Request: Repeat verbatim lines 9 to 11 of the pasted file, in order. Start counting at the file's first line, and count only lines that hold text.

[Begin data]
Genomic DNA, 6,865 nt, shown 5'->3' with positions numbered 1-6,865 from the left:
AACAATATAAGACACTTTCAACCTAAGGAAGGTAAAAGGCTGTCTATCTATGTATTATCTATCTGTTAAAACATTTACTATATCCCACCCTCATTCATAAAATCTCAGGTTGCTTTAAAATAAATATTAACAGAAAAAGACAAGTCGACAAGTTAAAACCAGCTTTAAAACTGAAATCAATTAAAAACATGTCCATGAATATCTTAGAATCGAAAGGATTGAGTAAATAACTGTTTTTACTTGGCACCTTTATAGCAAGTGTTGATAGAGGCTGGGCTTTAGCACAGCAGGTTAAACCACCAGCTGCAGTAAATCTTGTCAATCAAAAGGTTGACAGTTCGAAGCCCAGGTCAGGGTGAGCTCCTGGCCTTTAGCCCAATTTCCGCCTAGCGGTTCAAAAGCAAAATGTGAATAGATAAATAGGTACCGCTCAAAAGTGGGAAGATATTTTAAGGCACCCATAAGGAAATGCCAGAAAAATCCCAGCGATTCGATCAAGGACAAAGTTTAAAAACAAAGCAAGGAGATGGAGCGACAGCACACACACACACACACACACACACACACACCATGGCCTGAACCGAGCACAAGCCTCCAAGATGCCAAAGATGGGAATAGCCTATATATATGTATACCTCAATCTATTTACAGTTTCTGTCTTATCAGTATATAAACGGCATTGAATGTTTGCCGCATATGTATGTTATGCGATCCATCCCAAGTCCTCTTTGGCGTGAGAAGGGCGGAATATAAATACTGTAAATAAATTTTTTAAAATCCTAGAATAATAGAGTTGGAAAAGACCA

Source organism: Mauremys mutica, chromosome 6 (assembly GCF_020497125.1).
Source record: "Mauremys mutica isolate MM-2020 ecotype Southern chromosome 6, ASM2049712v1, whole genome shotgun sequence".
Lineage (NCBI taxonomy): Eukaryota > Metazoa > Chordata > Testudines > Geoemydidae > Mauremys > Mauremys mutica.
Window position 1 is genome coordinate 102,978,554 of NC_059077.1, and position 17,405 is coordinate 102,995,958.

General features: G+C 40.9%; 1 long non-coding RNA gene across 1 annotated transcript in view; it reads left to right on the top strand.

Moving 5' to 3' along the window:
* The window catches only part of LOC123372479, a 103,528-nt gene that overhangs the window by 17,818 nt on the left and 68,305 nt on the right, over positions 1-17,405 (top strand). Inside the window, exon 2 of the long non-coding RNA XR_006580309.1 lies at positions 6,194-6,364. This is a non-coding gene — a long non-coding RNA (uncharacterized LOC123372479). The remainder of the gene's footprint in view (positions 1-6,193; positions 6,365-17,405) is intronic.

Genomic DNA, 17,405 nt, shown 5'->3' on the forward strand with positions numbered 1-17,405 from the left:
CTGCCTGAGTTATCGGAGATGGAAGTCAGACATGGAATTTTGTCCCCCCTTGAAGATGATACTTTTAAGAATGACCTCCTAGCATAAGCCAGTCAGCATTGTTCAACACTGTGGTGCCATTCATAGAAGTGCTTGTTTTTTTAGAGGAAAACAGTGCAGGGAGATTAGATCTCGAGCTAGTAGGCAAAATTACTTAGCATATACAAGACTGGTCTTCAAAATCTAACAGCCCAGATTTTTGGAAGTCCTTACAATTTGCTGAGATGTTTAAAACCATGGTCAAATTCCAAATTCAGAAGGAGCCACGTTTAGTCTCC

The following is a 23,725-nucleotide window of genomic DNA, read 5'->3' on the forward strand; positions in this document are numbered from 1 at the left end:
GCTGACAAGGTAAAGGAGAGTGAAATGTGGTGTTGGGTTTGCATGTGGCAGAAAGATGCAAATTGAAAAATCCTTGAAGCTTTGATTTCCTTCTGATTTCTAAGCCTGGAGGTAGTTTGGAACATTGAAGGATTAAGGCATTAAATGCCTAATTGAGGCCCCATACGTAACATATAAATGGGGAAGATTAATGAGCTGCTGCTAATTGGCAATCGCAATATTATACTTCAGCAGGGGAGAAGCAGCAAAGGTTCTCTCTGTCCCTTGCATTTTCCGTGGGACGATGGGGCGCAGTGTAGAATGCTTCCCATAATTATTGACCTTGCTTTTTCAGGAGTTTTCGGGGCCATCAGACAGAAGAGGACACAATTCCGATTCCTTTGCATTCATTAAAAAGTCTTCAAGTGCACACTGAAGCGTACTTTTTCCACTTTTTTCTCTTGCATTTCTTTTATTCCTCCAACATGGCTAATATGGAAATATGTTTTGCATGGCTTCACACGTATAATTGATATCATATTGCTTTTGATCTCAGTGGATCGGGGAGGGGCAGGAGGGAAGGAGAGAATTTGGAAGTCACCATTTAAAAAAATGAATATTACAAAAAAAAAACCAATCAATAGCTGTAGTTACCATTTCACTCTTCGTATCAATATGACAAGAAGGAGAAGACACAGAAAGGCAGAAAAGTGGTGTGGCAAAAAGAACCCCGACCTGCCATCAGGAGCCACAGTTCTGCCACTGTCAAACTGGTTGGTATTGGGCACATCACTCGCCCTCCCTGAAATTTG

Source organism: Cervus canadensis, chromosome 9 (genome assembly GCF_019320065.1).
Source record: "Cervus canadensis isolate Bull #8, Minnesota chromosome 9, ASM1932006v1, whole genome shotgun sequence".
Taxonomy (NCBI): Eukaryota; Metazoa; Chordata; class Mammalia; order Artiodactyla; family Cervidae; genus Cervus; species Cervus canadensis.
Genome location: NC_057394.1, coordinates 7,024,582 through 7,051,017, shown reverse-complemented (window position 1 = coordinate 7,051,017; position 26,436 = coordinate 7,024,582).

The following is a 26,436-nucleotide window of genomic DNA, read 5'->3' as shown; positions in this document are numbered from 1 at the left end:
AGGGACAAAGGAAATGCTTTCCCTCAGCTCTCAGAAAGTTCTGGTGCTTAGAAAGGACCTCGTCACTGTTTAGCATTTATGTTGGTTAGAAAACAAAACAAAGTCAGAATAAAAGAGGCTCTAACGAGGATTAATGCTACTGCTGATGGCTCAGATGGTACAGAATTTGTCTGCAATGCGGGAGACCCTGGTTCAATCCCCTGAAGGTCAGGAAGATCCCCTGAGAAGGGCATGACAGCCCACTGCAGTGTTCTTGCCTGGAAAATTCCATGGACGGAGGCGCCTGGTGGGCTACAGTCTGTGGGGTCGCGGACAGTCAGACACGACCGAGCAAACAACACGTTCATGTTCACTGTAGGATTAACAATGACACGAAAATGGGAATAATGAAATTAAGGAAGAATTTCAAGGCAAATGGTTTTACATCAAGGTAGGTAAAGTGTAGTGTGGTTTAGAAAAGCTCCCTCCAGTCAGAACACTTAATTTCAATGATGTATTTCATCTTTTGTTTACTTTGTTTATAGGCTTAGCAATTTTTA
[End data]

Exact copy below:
* The window catches only part of LOC123372479, a 103,528-nt gene that overhangs the window by 17,818 nt on the left and 68,305 nt on the right, over positions 1-17,405 (top strand). Inside the window, exon 2 of the long non-coding RNA XR_006580309.1 lies at positions 6,194-6,364. This is a non-coding gene — a long non-coding RNA (uncharacterized LOC123372479). The remainder of the gene's footprint in view (positions 1-6,193; positions 6,365-17,405) is intronic.

Genomic DNA, 17,405 nt, shown 5'->3' on the forward strand with positions numbered 1-17,405 from the left:
CTGCCTGAGTTATCGGAGATGGAAGTCAGACATGGAATTTTGTCCCCCCTTGAAGATGATACTTTTAAGAATGACCTCCTAGCATAAGCCAGTCAGCATTGTTCAACACTGTGGTGCCATTCATAGAAGTGCTTGTTTTTTTAGAGGAAAACAGTGCAGGGAGATTAGATCTCGAGCTAGTAGGCAAAATTACTTAGCATATACAAGACTGGTCTTCAAAATCTAACAGCCCAGATTTTTGGAAGTCCTTACAATTTGCTGAGATGTTTAAAACCATGGTCAAATTCCAAATTCAGAAGGAGCCACGTTTAGTCTCC